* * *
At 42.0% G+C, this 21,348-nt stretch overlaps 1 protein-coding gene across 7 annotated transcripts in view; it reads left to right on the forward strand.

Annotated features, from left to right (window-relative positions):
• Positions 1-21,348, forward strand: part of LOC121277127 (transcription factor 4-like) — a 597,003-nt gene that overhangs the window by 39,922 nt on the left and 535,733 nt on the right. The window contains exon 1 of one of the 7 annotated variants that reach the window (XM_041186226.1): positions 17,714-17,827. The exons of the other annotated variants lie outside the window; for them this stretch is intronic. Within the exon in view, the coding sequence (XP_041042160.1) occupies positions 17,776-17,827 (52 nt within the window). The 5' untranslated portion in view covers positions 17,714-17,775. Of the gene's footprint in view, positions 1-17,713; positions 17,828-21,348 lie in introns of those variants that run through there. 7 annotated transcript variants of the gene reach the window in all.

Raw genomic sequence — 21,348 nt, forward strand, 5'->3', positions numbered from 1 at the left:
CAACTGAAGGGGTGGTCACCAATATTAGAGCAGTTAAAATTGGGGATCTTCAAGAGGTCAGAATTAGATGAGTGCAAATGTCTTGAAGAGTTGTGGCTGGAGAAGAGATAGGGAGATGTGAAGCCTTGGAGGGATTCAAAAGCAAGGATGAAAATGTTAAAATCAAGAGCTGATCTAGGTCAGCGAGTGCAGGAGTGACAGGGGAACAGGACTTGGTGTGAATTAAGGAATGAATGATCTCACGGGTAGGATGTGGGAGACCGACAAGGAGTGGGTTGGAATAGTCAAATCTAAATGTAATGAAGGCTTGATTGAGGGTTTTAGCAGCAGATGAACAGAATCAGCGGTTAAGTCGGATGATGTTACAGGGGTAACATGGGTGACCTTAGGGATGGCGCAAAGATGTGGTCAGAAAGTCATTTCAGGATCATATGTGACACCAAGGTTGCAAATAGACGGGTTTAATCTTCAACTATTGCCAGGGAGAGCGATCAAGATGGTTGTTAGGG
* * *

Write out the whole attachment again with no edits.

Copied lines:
At 42.0% G+C, this 21,348-nt stretch overlaps 1 protein-coding gene across 7 annotated transcripts in view; it reads left to right on the forward strand.

Annotated features, from left to right (window-relative positions):
• Positions 1-21,348, forward strand: part of LOC121277127 (transcription factor 4-like) — a 597,003-nt gene that overhangs the window by 39,922 nt on the left and 535,733 nt on the right. The window contains exon 1 of one of the 7 annotated variants that reach the window (XM_041186226.1): positions 17,714-17,827. The exons of the other annotated variants lie outside the window; for them this stretch is intronic. Within the exon in view, the coding sequence (XP_041042160.1) occupies positions 17,776-17,827 (52 nt within the window). The 5' untranslated portion in view covers positions 17,714-17,775. Of the gene's footprint in view, positions 1-17,713; positions 17,828-21,348 lie in introns of those variants that run through there. 7 annotated transcript variants of the gene reach the window in all.

Raw genomic sequence — 21,348 nt, forward strand, 5'->3', positions numbered from 1 at the left:
CAACTGAAGGGGTGGTCACCAATATTAGAGCAGTTAAAATTGGGGATCTTCAAGAGGTCAGAATTAGATGAGTGCAAATGTCTTGAAGAGTTGTGGCTGGAGAAGAGATAGGGAGATGTGAAGCCTTGGAGGGATTCAAAAGCAAGGATGAAAATGTTAAAATCAAGAGCTGATCTAGGTCAGCGAGTGCAGGAGTGACAGGGGAACAGGACTTGGTGTGAATTAAGGAATGAATGATCTCACGGGTAGGATGTGGGAGACCGACAAGGAGTGGGTTGGAATAGTCAAATCTAAATGTAATGAAGGCTTGATTGAGGGTTTTAGCAGCAGATGAACAGAATCAGCGGTTAAGTCGGATGATGTTACAGGGGTAACATGGGTGACCTTAGGGATGGCGCAAAGATGTGGTCAGAAAGTCATTTCAGGATCATATGTGACACCAAGGTTGCAAATAGACGGGTTTAATCTTCAACTATTGCCAGGGAGAGCGATCAAGATGGTTGTTAGGG